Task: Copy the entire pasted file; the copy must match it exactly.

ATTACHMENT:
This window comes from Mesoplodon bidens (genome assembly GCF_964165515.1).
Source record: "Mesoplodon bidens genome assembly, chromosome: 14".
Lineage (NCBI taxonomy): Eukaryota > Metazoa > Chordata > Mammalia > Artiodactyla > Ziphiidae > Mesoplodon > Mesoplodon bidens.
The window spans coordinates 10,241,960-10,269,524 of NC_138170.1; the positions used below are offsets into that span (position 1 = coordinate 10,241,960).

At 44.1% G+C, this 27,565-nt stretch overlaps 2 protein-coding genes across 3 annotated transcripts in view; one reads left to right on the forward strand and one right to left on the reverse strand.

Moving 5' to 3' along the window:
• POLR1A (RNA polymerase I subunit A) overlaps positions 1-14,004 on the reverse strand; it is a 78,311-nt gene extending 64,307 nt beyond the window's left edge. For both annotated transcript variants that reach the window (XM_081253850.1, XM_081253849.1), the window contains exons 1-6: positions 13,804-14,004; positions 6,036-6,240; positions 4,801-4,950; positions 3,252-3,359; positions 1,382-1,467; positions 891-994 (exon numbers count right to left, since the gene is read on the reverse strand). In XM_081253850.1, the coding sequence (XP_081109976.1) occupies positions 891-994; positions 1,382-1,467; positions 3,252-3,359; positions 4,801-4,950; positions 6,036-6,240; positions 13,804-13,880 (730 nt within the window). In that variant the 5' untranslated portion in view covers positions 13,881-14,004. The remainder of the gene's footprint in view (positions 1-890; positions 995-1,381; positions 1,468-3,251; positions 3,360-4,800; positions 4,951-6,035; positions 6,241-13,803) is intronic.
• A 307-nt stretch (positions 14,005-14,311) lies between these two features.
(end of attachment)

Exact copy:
This window comes from Mesoplodon bidens (genome assembly GCF_964165515.1).
Source record: "Mesoplodon bidens genome assembly, chromosome: 14".
Lineage (NCBI taxonomy): Eukaryota > Metazoa > Chordata > Mammalia > Artiodactyla > Ziphiidae > Mesoplodon > Mesoplodon bidens.
The window spans coordinates 10,241,960-10,269,524 of NC_138170.1; the positions used below are offsets into that span (position 1 = coordinate 10,241,960).

At 44.1% G+C, this 27,565-nt stretch overlaps 2 protein-coding genes across 3 annotated transcripts in view; one reads left to right on the forward strand and one right to left on the reverse strand.

Moving 5' to 3' along the window:
• POLR1A (RNA polymerase I subunit A) overlaps positions 1-14,004 on the reverse strand; it is a 78,311-nt gene extending 64,307 nt beyond the window's left edge. For both annotated transcript variants that reach the window (XM_081253850.1, XM_081253849.1), the window contains exons 1-6: positions 13,804-14,004; positions 6,036-6,240; positions 4,801-4,950; positions 3,252-3,359; positions 1,382-1,467; positions 891-994 (exon numbers count right to left, since the gene is read on the reverse strand). In XM_081253850.1, the coding sequence (XP_081109976.1) occupies positions 891-994; positions 1,382-1,467; positions 3,252-3,359; positions 4,801-4,950; positions 6,036-6,240; positions 13,804-13,880 (730 nt within the window). In that variant the 5' untranslated portion in view covers positions 13,881-14,004. The remainder of the gene's footprint in view (positions 1-890; positions 995-1,381; positions 1,468-3,251; positions 3,360-4,800; positions 4,951-6,035; positions 6,241-13,803) is intronic.
• A 307-nt stretch (positions 14,005-14,311) lies between these two features.